Iaki Vallejo credits the loud stereos that blasted salsa tunes in her hometown of Cali for inspiring her to take steps toward a musical career. Her love of local rhythms and musical styles has taken her from Colombia to around the world. She lived in Italy for more than a decade but now calls Australia home and it is here that she is sharing her Latin routes along with the jazz influences she’s picked up along the way. Her self-titled album is set to be released early in July and in the lead up to its launch she sat down to talk to me about her love of Colombian rhythms and the impact they have had on her life. Meet singer Iaki Vallejo.
What region of Colombia are you from?
I am from Cali located in the Cauca Valley facing the Pacific Ocean. We are said to be the Pacific door of Colombia, through the Port of Buenaventura. The department’s economy is centered on agriculture. We are known for our sugar cane crops and sugar industry providing it to the rest of the country. We are associated through our food with the sancocho de gallina, the luladas, patacon, raspado and arepas. Cali is also known as the “Capital de la Salsa” now that salsa is the main genre played around the city. We host the World Salsa Festival and also one of the most important cultural events in Colombia, the Cali Fair since 1957 promoting ethnic and music diversity in the region.
Can you tell me a little bit about yourself and how you became involved in music?
I was born between the sound of drums, chants, dances and vinyl records in Cali, Colombia. In my hood the neighbours listened to loud music everyday. Music is one of the greatest riches of my country; it is a reference of being Colombian. Lulled to sleep every night with the street’s music was very common. I didn’t find the music, music found me. I started performing in my school’s singing festivals and later on in restaurants, hotels and private parties. Later on I studied music and performing and moved to Bogota to keep chasing my dreams. After Bogota came Spain and then Italy where I lived for a decade. During this time I had the opportunity to work with renowned European artists and my music tastes and influences changed. Also during this time I had to take a break from my music career because it was a time where I lost faith in myself. This changed and I have since then kept working hard to achieve my goals.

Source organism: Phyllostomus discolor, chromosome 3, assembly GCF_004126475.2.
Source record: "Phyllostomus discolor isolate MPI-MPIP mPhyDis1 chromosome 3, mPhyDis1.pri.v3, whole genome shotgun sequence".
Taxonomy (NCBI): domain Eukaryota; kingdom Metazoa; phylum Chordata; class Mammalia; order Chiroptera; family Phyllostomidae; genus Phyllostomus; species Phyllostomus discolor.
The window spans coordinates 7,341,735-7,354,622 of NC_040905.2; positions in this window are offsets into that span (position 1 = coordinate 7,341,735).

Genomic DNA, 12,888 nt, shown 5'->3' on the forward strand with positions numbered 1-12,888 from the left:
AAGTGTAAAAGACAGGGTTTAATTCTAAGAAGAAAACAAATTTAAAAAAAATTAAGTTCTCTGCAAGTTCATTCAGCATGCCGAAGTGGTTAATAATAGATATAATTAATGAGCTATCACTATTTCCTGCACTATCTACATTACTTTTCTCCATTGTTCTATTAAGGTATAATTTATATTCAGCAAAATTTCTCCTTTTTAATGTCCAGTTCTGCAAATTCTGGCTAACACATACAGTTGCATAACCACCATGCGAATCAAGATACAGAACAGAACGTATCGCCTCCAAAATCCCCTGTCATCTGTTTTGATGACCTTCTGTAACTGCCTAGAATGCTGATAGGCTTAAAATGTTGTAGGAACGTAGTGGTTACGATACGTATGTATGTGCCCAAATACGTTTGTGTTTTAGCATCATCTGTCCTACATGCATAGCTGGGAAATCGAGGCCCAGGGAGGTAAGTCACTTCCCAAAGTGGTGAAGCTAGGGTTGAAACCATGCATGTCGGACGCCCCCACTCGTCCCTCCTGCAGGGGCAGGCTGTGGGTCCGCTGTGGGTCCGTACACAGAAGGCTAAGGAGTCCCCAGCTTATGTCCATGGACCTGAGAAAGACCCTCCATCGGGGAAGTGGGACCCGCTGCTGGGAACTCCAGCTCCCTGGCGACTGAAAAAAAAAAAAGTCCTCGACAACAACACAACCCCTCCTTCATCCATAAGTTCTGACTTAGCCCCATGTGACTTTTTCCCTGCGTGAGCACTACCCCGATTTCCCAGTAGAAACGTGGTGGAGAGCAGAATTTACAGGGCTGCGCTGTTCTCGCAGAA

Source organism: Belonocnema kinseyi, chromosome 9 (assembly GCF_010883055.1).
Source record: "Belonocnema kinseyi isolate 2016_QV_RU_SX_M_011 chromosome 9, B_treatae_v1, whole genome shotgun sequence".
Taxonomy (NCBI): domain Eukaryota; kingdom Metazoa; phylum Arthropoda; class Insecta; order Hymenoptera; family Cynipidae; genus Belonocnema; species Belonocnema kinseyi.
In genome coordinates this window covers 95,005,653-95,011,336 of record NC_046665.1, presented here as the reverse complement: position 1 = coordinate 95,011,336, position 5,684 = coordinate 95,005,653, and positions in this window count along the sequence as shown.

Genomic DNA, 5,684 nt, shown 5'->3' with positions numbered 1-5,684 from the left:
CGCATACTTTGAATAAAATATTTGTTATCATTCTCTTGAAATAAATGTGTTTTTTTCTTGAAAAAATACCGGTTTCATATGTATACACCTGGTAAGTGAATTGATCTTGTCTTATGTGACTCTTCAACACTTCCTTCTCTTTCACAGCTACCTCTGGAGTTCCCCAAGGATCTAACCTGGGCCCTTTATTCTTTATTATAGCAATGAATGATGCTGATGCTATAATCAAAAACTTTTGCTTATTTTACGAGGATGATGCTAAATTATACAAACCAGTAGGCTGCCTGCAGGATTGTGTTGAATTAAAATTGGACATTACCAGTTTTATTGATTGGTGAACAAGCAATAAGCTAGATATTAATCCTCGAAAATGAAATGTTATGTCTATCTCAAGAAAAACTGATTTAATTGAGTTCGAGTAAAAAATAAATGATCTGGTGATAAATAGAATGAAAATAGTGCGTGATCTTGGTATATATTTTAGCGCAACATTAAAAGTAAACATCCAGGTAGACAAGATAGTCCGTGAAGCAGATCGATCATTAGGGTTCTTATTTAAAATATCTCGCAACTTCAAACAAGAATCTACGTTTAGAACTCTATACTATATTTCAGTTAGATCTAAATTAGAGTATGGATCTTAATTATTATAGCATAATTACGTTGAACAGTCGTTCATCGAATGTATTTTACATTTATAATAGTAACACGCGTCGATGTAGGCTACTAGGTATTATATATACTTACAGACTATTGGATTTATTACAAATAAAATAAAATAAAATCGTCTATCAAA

What are some of your musical influences?
At home, each of my family members loved their own music style and rhythms that in many ways had influenced my artistic career. Colombia’s folklore and percussion are very important part of my music such as salsa and bolero.
What is one of your fondest memories of music in Colombia?
The first time I performed in front of a very big audience at the Festival del Barrio Caleno. I was very young and was very nervous before jumping onto the stage. I will never forget coming out and seeing so many people. I enjoyed that performance very much. I also had the privilege to perform in other big festivals like Mono Nunez and Festival del Pasillo Colombiano.
What has it been like for a Colombian living abroad in Australia?
People from around the world choose to come and live in Australia because it is a country of opportunities. Thanks to this we are lucky to enjoy music, styles and genres from around the world because of the diverse number of cultures who have come together in this amazing country, which today I call home. There are many things that are different, the food, the fruits, the weather, etc. The multicultural richness in Australia is fabulous. You sit in a food court and no one next to you is from the same country or speak the same language, but it is amazing how we can live in harmony and end up influenced positively by each other. Also, life experiences such as traveling around Latin America, Europe and Australia and the amazing opportunities to work with astonishing musicians has helped me become open minded and let myself to be influenced by music styles I never explored before.
What is one thing you’d like travellers and foreigners to know about Colombia?
We have an amazing country that after more than 50 years living in civil war reached a peace treaty with the guerrillas only last week! It is a new time for my country and we know it is still a long process but it is something all Colombians deserve! I am sure the day any foreigner or traveller will have the opportunity to meet a Colombian, our happiness and warmness will be contagious and they will love to explore the magical places and the delicious food we can offer.
What is your favourite arepa?
The arepa from Cali that is call AREPA CON TODO, filled with pull beef, pull chicken, ham and chicharron (pork crackling).
Do you have any tips for anyone wanting to follow their music dreams and become a singer or musician?
Despite your natural talent, train yourself in every way and learn to work hard, to persevere and to be very patient. Never give up following your dreams and what make you smile every morning.
Iaki’s next gig is at Bennet’s Lane Jazz Club, 7th July at 8pm for her album launch. Click here to learn more.